The Olympian, published February 07, 2010 By Roy F. Heynderickx
A couple of weeks ago, I walked at the state Capitol with two Saint Martin’s University students to meet with state legislators to talk about state student aid, in particular the Washington state need grant program. The purpose of our walking the hallways that day was to put a face on the spreadsheet figures that our legislators will consider in the next few weeks.
As you may recall, our governor’s December budget proposed reducing the state need grant program drastically, which would cause more than 15,000 students to lose eligibility and the remaining 57,000 students to receive sharply lower amounts in aid.
Such cuts jeopardize students’ ability to continue to pay for their education. The governor’s January budget seeks to restore those grants with new revenue yet to be identified, while other smaller state student support programs would not be restored or are being suspended.
Both students who accompanied me are full-time students at Saint Martin’s. And while they both have taken on jobs in addition to their full course load, they are still dependent on the state need grant to help pay for school. These two are more than just students in need; they represent the future. Both excel in their studies and are involved in student government. They walked with me out of concern for their fellow students, but hopeful that these grants will stay funded.
You will find students like these two – engaged in their education and embodying great promise, yet dependent upon the state need grant – at public and private colleges and universities across our great state.
As we toured the Capitol, I thought of how my generation benefited from the scholarship and education programs implemented in the 1960s. Those programs provided grants and loans that covered a large portion of the cost of education. The programs enabled many of us to pursue degrees that led to careers, employment growth, and community involvement. Those programs have not kept up with the growing cost of education. It would be a shame if a program such as the state need grant was cut or eliminated at a time when access to higher education is needed most.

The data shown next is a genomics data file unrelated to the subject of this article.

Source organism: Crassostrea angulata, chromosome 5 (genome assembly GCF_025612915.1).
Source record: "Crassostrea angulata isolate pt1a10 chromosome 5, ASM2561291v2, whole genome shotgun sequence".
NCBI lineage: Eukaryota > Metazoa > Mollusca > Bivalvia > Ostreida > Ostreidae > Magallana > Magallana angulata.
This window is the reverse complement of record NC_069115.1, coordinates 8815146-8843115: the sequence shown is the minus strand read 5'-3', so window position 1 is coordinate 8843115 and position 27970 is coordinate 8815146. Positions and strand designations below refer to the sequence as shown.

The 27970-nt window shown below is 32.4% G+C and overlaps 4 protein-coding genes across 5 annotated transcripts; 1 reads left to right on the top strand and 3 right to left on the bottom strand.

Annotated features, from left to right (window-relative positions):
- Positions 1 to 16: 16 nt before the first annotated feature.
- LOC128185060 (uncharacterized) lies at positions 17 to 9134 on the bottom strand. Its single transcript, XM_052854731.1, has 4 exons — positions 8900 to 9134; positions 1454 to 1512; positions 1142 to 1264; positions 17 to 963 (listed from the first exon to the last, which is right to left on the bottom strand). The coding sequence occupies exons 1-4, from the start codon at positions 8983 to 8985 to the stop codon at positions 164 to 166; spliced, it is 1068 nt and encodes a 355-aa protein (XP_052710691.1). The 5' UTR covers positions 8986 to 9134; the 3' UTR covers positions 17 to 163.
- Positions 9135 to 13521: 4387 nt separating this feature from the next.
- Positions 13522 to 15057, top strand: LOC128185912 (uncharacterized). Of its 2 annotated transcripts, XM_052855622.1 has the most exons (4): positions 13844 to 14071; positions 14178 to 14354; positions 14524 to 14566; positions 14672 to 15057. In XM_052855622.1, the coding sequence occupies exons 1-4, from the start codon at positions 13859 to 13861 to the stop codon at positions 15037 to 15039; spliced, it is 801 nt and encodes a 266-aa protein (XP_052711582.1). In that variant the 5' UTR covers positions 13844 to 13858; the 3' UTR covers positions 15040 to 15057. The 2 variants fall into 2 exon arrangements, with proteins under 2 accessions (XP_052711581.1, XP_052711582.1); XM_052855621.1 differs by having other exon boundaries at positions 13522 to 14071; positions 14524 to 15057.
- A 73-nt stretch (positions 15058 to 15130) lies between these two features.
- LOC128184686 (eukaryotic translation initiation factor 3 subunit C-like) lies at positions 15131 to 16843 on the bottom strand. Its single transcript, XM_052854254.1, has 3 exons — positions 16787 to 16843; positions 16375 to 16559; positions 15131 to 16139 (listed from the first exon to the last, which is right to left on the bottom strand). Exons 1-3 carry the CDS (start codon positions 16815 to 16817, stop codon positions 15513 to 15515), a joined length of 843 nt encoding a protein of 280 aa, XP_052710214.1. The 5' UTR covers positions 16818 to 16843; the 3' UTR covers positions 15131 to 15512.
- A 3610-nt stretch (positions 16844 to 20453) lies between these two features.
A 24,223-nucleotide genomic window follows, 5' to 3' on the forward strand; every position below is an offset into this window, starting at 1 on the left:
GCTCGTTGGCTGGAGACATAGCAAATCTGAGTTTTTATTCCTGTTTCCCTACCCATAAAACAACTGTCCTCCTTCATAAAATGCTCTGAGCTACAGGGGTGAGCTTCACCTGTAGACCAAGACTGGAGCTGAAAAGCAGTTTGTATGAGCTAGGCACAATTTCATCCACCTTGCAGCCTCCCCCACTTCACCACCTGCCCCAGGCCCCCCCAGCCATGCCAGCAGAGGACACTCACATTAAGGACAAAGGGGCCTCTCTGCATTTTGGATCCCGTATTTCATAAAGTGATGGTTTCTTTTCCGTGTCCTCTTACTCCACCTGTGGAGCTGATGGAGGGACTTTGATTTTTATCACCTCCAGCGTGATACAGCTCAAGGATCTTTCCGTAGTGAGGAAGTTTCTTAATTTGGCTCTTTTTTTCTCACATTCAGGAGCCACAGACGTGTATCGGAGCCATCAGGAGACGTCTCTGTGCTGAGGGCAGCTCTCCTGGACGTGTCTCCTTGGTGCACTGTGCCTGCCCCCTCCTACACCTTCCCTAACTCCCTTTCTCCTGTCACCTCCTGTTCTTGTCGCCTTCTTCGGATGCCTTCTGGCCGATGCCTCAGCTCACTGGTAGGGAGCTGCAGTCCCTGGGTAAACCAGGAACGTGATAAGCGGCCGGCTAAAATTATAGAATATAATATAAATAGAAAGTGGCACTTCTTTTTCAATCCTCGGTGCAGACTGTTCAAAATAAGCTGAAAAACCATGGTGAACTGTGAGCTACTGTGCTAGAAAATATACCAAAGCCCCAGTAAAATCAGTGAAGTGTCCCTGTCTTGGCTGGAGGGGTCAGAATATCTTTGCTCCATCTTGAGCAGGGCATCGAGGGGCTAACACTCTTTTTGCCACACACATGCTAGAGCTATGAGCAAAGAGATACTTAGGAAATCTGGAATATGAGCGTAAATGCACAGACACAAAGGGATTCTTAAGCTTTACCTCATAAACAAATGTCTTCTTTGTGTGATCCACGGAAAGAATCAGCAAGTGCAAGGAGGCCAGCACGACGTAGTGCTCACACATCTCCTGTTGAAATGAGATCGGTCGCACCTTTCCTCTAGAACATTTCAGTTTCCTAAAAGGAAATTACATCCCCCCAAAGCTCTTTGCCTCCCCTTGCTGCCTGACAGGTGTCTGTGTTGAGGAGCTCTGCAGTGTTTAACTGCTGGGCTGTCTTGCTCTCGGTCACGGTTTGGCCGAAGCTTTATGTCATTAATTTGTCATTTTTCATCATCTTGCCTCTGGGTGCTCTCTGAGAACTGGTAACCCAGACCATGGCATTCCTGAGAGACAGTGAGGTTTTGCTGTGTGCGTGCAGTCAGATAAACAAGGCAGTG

No matter which party you support, President Obama’s mandate to “have the highest proportion of students graduating from college in the world by 2020” so as to “better prepare our workforce for a 21st-century economy” is the best prescription for our economic woes.
In Washington state, higher education has been a key economic driver. Our economy has already seen changes in the last few decades. Skilled employment from certain trades, in particular construction, has given way to jobs in technology, health care, business, etc.
These sectors have attracted a more educated workforce, which has brought new businesses to our region and helped it thrive. Our future workforce will continue to require advanced education to open doors to professional and personal lifestyles previous generations have enjoyed.
Access to higher education, unfortunately, is still defined by affordability. Those who can afford it will seek it. But for those who cannot, the door might be closed forever. We must do our part to make sure that access – especially through grants – is available to those that need them most. We have an obligation to the current generation to help provide access to higher education. To ignore this generation will play out in many unhealthy ways for society.
So, where do we come up with new revenue to help maintain these programs?
I would ask our legislators to think hard about this and consider new sources. Every source must be weighed against our responsibility to the next generation, as we most certainly will be dependent upon this generation for our own well-being and security. As Lee Iacocca once said, “passing civilization along from one generation to the next ought to be the highest honor and the highest responsibility anyone could have.”
Roy F. Heynderickx is president of Saint Martin’s University in Lacey.